OTS is related to age. The older you get, the more time and focus your body needs for recovery. Young athletes may push really hard but at the same time don't need that much time to recover compared to a more seasoned athlete. Age and life circumstances like family and a stressful job need to be factored in too.

But recovery and rest can go both ways: Many people undertrain and don’t develop to their full potential. That is why it is so important to better understand your body through methods like collecting data or coaching. More on this later. 

How To Recover From Overtraining

It's what we all don't want to hear: The best way to recover from overtraining is to take a break. If you notice any of the above symptoms I recommend to dial back a bit. You don't want to push it too far and risk injury. Alternatively, you could start more cross-training. If you typically engage in weight lifting sports, you may want to consider temporarily reducing that and adding in some cardiorespiratory endurance activities for balance.   

Prevention is always better than having to repair any damage. In the worst case you'll have to see a doctor or get physical therapy like massages, physiotherapy, acupuncture, dry needling, or myofascial release techniques like foam rolling or working with massage balls.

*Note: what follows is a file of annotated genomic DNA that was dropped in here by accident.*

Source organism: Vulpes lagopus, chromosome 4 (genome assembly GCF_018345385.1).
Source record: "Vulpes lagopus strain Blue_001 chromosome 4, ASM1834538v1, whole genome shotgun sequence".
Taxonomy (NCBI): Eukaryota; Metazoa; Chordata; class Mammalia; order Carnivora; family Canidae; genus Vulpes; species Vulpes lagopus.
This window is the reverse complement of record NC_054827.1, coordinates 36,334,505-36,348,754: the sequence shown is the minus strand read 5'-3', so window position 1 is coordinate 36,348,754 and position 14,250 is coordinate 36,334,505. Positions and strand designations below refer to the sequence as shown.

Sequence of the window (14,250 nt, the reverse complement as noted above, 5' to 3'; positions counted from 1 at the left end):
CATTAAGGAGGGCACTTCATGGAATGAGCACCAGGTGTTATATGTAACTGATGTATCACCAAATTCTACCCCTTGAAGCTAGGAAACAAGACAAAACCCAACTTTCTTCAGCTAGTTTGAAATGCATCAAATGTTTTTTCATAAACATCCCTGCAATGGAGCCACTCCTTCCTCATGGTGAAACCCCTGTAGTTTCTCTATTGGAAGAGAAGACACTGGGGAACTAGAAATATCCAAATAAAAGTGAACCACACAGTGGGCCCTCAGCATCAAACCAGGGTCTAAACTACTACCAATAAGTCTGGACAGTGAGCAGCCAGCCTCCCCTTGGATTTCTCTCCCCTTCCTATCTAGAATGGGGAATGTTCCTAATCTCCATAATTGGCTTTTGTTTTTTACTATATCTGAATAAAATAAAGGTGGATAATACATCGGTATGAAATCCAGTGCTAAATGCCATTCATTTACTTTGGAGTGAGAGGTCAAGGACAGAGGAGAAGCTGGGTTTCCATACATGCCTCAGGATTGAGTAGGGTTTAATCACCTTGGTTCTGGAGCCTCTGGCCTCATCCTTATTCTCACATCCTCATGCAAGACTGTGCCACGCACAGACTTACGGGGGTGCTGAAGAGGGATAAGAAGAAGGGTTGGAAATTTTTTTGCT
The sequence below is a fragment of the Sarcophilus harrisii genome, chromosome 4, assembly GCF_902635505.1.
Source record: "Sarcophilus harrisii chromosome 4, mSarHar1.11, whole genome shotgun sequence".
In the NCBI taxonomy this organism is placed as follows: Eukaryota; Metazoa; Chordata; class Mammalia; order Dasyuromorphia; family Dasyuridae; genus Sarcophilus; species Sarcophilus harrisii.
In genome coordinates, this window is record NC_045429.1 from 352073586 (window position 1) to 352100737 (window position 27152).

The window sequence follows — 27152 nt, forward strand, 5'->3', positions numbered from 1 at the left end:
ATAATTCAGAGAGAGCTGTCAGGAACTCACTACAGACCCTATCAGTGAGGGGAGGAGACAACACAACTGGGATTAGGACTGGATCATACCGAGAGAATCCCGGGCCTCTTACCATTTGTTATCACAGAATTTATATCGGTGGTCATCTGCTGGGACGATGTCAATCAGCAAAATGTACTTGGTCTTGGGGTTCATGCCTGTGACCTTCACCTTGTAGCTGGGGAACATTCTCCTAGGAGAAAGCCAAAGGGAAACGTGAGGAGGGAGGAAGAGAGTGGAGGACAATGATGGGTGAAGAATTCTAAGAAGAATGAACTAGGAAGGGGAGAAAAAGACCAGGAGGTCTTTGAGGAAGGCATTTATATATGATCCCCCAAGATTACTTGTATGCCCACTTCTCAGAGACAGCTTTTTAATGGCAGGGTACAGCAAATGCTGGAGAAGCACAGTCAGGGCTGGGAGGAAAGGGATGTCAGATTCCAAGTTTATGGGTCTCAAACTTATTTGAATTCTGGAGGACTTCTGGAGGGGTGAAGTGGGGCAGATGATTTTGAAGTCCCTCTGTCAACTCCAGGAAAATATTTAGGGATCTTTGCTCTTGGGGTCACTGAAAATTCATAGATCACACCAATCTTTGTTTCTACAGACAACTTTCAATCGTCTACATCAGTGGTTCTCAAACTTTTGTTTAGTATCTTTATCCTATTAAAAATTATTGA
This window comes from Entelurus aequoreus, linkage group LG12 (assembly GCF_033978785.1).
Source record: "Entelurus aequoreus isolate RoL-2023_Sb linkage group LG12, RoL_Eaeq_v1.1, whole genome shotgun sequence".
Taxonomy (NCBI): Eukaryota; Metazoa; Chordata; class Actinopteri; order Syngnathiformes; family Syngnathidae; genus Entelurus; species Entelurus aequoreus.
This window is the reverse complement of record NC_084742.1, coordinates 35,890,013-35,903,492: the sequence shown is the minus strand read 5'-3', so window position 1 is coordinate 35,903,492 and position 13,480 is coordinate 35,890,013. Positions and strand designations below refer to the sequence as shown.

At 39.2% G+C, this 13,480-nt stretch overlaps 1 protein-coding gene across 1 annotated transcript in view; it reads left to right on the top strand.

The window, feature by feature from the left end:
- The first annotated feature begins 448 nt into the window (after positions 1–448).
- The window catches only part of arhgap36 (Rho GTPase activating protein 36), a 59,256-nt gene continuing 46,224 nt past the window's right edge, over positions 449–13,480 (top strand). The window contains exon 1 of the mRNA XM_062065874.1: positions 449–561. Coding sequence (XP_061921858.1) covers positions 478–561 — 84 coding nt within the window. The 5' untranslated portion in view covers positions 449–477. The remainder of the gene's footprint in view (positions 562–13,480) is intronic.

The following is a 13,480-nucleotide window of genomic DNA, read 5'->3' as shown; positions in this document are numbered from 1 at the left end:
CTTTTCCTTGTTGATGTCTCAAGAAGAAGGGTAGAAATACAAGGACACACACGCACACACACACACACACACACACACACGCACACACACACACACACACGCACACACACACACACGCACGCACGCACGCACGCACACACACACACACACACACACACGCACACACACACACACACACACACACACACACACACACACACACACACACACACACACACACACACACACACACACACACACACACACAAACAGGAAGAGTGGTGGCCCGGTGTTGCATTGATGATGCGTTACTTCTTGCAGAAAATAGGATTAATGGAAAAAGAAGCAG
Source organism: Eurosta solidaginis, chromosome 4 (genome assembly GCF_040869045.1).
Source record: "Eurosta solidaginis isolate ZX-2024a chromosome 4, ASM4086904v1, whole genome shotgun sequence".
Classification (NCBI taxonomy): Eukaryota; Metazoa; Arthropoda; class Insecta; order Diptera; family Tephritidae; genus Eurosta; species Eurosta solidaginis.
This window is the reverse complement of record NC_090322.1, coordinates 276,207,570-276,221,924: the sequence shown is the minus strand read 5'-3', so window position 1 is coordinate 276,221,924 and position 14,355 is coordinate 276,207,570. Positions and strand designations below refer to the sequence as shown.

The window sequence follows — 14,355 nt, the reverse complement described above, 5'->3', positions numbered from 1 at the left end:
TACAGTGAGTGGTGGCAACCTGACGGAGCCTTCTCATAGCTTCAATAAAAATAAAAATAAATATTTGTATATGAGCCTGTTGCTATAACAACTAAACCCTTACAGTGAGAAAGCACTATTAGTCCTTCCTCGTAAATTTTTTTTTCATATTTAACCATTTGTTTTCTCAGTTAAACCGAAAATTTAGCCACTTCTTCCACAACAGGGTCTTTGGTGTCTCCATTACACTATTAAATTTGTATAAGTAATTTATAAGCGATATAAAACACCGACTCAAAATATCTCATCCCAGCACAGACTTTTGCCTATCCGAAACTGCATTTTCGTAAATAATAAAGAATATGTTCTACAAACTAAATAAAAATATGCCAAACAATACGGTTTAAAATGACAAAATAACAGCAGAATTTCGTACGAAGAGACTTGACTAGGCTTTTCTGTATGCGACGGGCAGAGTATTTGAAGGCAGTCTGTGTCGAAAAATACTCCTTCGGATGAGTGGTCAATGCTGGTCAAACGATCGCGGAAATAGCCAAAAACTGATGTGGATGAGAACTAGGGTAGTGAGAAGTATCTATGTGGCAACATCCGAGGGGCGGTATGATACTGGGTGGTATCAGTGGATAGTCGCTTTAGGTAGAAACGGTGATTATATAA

In the following section I cover the measures to prevent overtraining and overuse injuries.

How To Avoid Injuries From Overtraining

The key to avoiding injuries from overtraining in any type of physical fitness — regardless if it's endurance or strength training — is balance. You need to find the optimal way to balance the amount and quality of external inputs to your body (e.g., training strain) so that your body has enough resources to process them.   

Let's dive deeper.

Take a Balanced Approach

A balanced approach is necessary in various aspects. Before I go into these, there are two necessary preconditions that you need to meet:

  1. Know what you want to achieve. What's your goal?
  2. Measure and document what you do. You cannot improve what you don't measure.

Once you are clear about these two points, then you (or your coach) can create your fitness and training program accordingly. This program needs to balance the key areas of fitness — strength, endurance, nutrition, and recovery — in a way that allows you to achieve your goal. In addition, all activities need to be balanced between overtraining (to avoid injury) and undertraining (to achieve results in the most effective way possible). 

Let's take resistance training to increase muscular strength as an example. After you train a certain muscle group you need to give that part of your body about two days of rest. Avoid too much soreness. In order to optimize the time between training the same muscle groups you can add some training variation. You can vary the type or intensity of exercise or you can use off-days for other types of activities like cardio or active recovery

Another quite sophisticated technique is periodization, where training intensity is broken down into nested training phases called macro cycles (yearly plan), meso cycles (weekly/monthly plan), and micro cycles (daily/weekly plan).